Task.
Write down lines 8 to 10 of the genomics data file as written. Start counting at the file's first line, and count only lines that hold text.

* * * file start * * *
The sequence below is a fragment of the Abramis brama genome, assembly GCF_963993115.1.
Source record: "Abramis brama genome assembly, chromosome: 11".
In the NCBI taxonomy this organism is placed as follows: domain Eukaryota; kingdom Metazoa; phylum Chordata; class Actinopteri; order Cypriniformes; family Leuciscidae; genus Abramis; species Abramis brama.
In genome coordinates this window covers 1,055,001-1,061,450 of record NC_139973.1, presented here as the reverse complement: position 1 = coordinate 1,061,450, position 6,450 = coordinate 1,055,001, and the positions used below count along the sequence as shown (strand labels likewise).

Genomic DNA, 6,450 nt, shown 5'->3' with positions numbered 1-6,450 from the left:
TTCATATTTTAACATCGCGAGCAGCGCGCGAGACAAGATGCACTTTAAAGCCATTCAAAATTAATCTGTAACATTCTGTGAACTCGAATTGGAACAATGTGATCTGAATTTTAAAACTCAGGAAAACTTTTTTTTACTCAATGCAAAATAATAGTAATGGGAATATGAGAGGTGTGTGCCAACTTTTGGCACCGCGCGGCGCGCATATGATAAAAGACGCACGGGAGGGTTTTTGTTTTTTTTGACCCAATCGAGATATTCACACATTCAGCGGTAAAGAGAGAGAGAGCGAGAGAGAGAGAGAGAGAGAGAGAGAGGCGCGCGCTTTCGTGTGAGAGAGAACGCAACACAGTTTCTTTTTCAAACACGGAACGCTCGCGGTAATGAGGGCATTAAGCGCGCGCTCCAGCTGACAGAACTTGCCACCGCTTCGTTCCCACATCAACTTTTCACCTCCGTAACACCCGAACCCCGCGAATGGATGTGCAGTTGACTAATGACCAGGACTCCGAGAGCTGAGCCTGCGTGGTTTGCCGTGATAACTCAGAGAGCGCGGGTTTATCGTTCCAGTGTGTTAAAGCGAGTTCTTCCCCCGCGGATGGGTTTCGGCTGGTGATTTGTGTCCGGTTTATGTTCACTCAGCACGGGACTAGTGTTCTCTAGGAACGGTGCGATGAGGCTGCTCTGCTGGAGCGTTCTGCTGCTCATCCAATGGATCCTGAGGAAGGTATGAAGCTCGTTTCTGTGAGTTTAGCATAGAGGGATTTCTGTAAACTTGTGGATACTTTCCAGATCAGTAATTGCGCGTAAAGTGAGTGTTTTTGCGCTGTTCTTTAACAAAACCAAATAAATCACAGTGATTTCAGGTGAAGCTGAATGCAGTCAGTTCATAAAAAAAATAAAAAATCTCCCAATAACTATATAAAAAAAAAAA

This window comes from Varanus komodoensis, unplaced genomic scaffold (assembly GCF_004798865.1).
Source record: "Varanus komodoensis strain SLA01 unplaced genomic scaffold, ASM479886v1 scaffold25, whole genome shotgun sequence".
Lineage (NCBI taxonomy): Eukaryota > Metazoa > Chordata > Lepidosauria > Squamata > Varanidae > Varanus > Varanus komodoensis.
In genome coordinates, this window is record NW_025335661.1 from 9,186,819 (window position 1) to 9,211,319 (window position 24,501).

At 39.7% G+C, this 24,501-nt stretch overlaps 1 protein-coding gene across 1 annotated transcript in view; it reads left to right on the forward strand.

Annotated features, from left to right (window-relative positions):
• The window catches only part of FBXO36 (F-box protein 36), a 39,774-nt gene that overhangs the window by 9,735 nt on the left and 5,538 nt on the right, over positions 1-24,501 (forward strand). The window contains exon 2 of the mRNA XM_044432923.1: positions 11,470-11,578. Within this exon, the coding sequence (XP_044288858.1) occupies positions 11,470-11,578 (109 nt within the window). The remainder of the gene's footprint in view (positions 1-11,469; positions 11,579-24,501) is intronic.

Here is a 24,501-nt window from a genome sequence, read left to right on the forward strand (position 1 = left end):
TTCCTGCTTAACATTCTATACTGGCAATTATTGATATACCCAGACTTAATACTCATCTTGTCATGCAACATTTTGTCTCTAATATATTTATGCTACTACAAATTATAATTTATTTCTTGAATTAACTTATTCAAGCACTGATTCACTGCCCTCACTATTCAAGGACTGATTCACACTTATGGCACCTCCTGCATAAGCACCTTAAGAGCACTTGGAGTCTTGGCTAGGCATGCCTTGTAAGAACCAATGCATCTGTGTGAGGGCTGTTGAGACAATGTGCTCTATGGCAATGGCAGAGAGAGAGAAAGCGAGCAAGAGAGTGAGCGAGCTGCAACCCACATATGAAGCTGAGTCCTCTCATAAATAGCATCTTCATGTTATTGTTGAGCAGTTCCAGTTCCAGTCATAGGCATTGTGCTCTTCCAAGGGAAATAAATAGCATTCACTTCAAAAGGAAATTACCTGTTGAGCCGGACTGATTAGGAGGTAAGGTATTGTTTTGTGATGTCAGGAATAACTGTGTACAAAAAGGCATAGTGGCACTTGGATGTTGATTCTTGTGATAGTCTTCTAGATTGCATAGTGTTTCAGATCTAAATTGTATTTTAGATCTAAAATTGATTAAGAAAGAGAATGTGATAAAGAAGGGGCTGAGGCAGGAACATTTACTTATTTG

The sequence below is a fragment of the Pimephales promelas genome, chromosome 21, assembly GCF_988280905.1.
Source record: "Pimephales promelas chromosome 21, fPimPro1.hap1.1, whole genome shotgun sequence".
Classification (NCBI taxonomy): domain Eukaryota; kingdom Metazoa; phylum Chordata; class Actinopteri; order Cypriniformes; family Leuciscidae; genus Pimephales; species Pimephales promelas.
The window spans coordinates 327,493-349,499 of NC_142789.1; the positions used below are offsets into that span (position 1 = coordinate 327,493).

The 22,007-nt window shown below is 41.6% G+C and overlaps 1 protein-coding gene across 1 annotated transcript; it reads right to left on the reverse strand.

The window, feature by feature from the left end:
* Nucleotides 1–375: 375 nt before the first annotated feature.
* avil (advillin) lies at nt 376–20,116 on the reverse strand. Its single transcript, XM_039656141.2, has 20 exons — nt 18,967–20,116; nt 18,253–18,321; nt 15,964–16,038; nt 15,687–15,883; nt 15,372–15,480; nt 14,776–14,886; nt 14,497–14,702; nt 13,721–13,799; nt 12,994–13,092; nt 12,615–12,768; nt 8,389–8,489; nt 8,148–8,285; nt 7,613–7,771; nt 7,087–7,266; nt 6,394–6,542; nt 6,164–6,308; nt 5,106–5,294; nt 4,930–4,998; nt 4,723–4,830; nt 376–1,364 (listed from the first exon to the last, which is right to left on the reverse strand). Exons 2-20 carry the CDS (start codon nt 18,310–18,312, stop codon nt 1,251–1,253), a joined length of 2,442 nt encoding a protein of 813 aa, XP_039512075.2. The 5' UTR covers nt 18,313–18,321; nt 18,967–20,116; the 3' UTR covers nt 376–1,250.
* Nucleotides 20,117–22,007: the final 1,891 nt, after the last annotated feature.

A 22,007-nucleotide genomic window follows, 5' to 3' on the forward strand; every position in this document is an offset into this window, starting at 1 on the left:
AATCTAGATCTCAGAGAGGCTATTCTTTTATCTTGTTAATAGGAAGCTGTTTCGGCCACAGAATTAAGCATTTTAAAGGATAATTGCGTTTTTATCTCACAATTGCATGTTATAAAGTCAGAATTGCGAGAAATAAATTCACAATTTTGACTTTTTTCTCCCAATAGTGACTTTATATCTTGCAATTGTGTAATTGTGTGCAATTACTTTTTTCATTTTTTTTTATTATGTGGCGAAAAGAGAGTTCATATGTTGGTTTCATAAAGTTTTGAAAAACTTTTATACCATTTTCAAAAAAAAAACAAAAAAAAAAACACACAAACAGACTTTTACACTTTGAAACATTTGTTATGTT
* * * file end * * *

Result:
Source record: "Varanus komodoensis strain SLA01 unplaced genomic scaffold, ASM479886v1 scaffold25, whole genome shotgun sequence".
Lineage (NCBI taxonomy): Eukaryota > Metazoa > Chordata > Lepidosauria > Squamata > Varanidae > Varanus > Varanus komodoensis.
In genome coordinates, this window is record NW_025335661.1 from 9,186,819 (window position 1) to 9,211,319 (window position 24,501).